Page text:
Moderna also said it expected its vaccine to remain stable when refrigerated at between 2C and 8C for 30 days, significantly longer than the BioNTech-Pfizer shot, which can survive in a normal fridge for only up to five days and must otherwise be stored at minus 75C. Trudie Lang, from Oxford university’s Nuffield Department of Medicine, said it was “very good news indeed to see another vaccine coming through with similar efficacy results as were reported last week from Pfizer”.  Prof Lang added that the early results suggested different age groups and diverse communities were represented in the protected group. “This is really encouraging and it further demonstrates that a vaccine for Covid is a real probability and that having more than one supplier should help assure better and more equitable global availability.” Peter Openshaw, professor of experimental medicine at Imperial College London, noted that the trial included “many high-risk or elderly” people. “This gives us confidence that the results are relevant in the people who are most at risk of Covid-19 and in most need of the vaccines,” he added.

Although Moderna has already released more data than Pfizer, CNBC's Meg Tirrell just tweeted that one major question remains for both the Pfizer and Moderna vaccines (which are both based on mRNA technology): How long will the protection last?

Europe's top pharma regulator, the EMA, said Monday that it had started an accelerated review of the Modern a vaccine, suggesting that it could be approved in Europe in more quickly than in the US, as the intense competition for vaccine stocks heats up.

With Moderna's findings following so swiftly behind Pfizer's, there's little doubt among analysts that the numbers will only further boost the optimism surrounding the outlook for COVID-19. As many media figures proclaimed last week, the vaccine research represents "the light at the end of the tunnel" for the pandemic, though Joe Biden, Dr. Fauci and others have warned the public that social distancing and mask wearing must continue for quite some time, perhaps the bulk of next year.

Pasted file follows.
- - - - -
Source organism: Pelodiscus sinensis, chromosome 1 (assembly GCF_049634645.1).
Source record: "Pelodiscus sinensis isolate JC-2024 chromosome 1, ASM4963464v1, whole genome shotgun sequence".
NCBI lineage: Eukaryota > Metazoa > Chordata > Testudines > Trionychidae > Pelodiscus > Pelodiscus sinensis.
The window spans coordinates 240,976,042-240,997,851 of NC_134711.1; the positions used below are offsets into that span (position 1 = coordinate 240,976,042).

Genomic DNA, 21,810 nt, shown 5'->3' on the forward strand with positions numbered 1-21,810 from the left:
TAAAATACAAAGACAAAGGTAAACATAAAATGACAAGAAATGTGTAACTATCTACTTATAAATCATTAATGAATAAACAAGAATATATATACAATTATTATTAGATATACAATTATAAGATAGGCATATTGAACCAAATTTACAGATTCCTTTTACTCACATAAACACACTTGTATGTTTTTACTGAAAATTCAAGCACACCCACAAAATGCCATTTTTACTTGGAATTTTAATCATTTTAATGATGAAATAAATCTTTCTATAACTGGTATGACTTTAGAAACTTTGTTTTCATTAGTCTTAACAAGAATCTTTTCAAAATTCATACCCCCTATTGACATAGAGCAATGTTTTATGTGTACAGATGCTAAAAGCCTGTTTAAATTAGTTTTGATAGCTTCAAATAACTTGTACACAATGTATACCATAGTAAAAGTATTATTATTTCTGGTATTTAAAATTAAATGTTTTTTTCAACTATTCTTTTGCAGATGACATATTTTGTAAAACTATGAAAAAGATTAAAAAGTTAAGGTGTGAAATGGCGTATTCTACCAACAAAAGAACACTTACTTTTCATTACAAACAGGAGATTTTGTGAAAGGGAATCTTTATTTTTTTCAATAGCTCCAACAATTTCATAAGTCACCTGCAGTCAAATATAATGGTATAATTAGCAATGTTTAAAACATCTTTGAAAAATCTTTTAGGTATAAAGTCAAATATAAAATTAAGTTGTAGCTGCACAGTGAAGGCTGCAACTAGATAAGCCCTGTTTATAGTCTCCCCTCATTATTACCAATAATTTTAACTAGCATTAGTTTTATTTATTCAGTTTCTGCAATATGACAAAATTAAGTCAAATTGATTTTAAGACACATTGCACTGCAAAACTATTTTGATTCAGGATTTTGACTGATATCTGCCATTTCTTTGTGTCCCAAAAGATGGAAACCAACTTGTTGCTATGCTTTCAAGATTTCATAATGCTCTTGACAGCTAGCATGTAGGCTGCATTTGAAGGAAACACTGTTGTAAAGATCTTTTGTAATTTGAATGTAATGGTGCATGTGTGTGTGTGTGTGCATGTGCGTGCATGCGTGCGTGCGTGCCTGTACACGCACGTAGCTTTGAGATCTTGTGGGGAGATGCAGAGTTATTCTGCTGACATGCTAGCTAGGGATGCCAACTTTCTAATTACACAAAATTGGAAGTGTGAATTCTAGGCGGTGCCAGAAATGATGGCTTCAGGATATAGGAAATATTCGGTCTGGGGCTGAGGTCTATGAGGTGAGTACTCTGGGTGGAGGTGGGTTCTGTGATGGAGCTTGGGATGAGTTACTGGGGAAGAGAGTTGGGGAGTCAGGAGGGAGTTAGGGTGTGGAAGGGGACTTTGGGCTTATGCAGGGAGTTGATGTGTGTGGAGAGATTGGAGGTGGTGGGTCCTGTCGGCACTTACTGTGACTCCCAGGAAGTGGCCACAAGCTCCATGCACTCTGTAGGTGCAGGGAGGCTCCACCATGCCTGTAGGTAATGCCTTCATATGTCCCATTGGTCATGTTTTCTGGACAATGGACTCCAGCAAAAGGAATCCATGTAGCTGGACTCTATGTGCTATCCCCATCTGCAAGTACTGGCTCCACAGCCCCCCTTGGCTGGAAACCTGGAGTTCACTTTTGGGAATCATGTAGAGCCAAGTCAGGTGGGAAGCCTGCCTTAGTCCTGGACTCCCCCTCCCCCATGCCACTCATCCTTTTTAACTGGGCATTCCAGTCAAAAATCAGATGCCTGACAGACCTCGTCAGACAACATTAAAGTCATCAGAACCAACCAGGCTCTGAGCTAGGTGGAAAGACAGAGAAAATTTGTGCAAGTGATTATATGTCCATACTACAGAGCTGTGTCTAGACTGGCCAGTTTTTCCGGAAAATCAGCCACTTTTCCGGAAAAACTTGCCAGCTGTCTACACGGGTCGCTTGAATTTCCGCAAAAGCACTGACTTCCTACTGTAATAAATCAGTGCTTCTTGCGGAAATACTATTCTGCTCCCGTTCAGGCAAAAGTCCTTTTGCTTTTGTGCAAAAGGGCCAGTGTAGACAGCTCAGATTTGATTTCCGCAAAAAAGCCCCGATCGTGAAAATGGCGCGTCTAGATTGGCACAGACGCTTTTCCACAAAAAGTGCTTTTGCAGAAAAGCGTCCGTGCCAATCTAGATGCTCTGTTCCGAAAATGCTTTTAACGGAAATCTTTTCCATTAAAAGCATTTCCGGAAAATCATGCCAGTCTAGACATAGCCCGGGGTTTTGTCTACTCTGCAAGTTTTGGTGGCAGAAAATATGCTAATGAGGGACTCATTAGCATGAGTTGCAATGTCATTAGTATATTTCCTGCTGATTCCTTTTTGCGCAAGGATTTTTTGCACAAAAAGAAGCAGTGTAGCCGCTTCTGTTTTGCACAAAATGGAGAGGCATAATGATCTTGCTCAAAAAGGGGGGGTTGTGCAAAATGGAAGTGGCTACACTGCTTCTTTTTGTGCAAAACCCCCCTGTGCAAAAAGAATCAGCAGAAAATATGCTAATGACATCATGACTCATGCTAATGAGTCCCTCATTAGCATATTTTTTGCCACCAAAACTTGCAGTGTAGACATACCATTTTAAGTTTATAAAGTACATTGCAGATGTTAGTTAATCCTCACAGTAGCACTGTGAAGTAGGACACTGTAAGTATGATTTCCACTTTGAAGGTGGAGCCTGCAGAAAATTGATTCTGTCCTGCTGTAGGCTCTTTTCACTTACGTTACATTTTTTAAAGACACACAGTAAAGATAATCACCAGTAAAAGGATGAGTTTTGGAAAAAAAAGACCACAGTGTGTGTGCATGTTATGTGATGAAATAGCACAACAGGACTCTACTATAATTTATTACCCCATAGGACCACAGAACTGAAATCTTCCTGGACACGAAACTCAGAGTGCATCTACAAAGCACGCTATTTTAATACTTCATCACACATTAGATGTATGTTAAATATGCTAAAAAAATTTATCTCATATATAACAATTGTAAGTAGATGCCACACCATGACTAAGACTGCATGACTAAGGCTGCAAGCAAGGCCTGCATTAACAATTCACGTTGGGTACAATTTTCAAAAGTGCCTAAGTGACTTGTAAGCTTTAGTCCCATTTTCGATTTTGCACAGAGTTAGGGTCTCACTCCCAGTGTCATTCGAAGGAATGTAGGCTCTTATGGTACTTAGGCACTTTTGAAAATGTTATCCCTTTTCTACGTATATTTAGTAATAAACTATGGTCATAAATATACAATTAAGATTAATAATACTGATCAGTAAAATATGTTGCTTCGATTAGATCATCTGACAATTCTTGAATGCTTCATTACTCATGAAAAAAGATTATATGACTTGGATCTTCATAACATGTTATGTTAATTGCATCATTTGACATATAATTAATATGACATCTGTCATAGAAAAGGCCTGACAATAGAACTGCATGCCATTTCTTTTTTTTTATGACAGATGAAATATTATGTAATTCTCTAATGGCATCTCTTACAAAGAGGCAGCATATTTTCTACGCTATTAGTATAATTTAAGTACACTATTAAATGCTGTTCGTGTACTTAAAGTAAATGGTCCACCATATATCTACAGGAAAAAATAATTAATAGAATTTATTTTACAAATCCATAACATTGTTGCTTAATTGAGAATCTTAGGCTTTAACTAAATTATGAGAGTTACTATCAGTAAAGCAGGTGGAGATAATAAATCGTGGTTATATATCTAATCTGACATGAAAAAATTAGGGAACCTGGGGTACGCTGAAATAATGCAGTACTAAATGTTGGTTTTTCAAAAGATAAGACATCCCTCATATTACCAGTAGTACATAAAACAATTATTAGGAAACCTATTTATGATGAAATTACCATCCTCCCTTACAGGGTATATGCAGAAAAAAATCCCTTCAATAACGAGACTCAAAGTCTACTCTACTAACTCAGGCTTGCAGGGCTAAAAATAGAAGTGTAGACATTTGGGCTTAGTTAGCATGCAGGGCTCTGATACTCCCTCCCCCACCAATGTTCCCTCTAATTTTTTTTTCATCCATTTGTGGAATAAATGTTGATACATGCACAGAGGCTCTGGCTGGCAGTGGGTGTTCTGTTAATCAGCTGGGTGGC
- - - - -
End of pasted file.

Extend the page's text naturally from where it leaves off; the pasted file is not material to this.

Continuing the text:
We noted last night and earlier Monday morning that the latest vaccine data might be released as early as today. As we move closer to the open, we can't help but wonder.

And then we get to do it all again next week (or perhaps a week or two later) when the AstraZeneca-Oxford or some other trial data hits.

Of course, nobody is more excited about this than Moderna CEO Stéphane Bancel, who called the news "a pivotal moment": "This positive interim analysis from our phase-3 study has given us the first clinical validation that our vaccine can prevent Covid-19 disease, including severe disease."

Albert Bourla, CEO of Pfizer, also tweeted his congratulations.

But will we see more "pre-scheduled" insider divestitures Monday? If the past is any guide, the answer will probably be yes.

The results arrive at a moment when the pandemic’s grip is tightening. The US surpassed 11 million coronavirus cases Sunday as Florida reported the most new infections since July, and new cases in California reached their highest level in 3 months. Deaths and hospitalizations are also rising. Europe has also seen cases soar as much of the world braces for what is expected to be a dire winter.